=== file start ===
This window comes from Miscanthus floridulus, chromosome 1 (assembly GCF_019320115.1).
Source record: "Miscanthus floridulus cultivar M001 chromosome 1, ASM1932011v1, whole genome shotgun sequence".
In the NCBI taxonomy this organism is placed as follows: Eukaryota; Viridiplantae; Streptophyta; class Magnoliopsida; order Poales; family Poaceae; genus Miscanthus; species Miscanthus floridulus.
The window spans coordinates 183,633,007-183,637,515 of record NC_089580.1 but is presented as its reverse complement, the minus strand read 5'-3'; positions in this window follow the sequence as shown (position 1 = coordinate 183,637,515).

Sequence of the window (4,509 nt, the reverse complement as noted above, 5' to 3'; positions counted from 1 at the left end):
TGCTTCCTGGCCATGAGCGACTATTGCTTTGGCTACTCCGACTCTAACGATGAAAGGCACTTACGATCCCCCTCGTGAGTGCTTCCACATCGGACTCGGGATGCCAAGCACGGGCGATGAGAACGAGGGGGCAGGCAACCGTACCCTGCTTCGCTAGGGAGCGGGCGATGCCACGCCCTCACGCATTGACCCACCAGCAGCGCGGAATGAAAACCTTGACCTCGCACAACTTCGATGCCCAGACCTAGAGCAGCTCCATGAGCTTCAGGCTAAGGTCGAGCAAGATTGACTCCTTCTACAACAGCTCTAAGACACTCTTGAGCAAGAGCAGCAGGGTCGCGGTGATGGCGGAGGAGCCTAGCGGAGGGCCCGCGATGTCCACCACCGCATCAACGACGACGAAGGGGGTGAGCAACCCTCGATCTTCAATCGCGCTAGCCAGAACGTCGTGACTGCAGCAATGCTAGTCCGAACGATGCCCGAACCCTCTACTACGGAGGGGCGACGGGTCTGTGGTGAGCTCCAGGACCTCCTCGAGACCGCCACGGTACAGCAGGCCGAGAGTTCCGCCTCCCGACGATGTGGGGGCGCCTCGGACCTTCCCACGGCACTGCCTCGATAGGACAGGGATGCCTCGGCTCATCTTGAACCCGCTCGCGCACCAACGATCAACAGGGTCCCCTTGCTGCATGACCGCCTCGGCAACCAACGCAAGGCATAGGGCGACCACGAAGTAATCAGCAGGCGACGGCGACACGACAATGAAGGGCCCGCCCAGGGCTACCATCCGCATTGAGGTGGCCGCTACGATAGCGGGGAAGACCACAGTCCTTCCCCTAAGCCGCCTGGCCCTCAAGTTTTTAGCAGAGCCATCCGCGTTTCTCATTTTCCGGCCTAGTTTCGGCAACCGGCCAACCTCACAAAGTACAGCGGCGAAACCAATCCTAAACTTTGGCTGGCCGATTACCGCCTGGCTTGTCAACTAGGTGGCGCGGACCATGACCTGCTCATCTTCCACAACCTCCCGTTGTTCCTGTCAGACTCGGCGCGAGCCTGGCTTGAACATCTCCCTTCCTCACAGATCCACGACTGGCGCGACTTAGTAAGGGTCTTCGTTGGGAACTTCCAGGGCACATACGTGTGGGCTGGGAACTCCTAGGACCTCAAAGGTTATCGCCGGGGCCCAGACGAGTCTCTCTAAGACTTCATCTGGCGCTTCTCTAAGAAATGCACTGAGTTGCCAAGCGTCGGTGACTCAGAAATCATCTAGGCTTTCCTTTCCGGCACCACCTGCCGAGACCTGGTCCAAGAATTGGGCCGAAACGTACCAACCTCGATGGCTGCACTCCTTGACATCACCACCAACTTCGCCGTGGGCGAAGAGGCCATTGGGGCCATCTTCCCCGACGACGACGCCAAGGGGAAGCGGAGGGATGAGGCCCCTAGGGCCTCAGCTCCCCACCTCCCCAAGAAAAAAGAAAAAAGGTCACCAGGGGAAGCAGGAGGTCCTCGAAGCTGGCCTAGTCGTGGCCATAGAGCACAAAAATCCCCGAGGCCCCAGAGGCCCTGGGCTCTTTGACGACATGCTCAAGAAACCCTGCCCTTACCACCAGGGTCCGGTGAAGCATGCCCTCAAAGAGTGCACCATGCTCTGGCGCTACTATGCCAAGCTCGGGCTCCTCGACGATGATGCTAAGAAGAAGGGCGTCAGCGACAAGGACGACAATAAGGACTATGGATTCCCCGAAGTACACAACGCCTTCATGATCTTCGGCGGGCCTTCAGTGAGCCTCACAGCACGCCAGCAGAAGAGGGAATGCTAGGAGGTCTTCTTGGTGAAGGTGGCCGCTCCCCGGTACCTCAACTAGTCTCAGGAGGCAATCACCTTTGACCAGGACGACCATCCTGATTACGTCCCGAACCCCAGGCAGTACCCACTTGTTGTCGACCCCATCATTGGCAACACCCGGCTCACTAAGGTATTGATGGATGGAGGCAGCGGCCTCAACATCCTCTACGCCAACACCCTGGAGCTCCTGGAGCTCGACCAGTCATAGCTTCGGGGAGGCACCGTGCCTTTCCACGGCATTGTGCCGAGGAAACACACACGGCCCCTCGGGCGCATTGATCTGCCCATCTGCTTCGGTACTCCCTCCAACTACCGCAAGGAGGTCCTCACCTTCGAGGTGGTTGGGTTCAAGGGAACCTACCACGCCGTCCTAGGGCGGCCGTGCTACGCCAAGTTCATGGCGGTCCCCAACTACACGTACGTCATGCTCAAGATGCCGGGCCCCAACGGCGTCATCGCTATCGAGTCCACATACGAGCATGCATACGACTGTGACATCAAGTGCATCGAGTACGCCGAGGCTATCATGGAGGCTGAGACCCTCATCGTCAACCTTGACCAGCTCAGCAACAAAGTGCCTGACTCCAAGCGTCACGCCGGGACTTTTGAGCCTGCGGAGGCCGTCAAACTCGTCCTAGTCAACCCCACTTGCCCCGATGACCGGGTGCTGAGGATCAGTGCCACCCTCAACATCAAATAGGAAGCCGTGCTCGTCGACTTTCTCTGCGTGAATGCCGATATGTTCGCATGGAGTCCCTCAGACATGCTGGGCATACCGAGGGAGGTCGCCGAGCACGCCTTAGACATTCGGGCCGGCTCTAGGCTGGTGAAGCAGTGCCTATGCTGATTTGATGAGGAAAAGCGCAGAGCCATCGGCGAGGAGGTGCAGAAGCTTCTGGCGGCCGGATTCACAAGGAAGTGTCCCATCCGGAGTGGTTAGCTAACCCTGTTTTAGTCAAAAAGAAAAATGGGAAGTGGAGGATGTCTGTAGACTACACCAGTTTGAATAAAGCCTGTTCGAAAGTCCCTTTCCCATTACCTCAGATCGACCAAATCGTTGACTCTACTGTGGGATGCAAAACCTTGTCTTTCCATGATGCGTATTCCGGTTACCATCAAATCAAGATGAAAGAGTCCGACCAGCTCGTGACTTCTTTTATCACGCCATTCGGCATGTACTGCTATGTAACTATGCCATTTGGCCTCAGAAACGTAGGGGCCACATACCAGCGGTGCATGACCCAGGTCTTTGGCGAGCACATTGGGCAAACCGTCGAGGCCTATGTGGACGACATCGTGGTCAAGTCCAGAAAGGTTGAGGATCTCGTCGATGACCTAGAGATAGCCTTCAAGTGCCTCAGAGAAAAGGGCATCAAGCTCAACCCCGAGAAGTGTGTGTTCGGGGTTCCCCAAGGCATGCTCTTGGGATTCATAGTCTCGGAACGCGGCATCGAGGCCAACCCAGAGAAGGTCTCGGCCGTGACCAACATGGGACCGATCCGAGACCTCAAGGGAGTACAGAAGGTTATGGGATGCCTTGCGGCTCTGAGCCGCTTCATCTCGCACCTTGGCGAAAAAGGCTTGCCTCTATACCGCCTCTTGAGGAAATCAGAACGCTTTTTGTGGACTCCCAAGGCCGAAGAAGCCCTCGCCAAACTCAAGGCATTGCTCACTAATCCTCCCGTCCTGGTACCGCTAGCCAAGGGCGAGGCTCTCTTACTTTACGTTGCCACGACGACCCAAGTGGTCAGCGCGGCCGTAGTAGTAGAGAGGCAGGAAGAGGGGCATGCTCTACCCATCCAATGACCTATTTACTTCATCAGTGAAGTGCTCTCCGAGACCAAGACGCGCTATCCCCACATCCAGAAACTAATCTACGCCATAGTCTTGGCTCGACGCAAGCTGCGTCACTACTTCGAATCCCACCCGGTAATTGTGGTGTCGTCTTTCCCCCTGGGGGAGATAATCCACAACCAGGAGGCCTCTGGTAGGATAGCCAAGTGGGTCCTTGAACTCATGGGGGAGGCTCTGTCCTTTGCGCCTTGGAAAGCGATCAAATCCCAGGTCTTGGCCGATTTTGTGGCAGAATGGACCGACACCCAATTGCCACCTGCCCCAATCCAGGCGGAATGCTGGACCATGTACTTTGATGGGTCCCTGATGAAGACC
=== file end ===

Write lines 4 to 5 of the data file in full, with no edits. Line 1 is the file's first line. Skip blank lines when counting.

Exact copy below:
The window spans coordinates 183,633,007-183,637,515 of record NC_089580.1 but is presented as its reverse complement, the minus strand read 5'-3'; positions in this window follow the sequence as shown (position 1 = coordinate 183,637,515).

Sequence of the window (4,509 nt, the reverse complement as noted above, 5' to 3'; positions counted from 1 at the left end):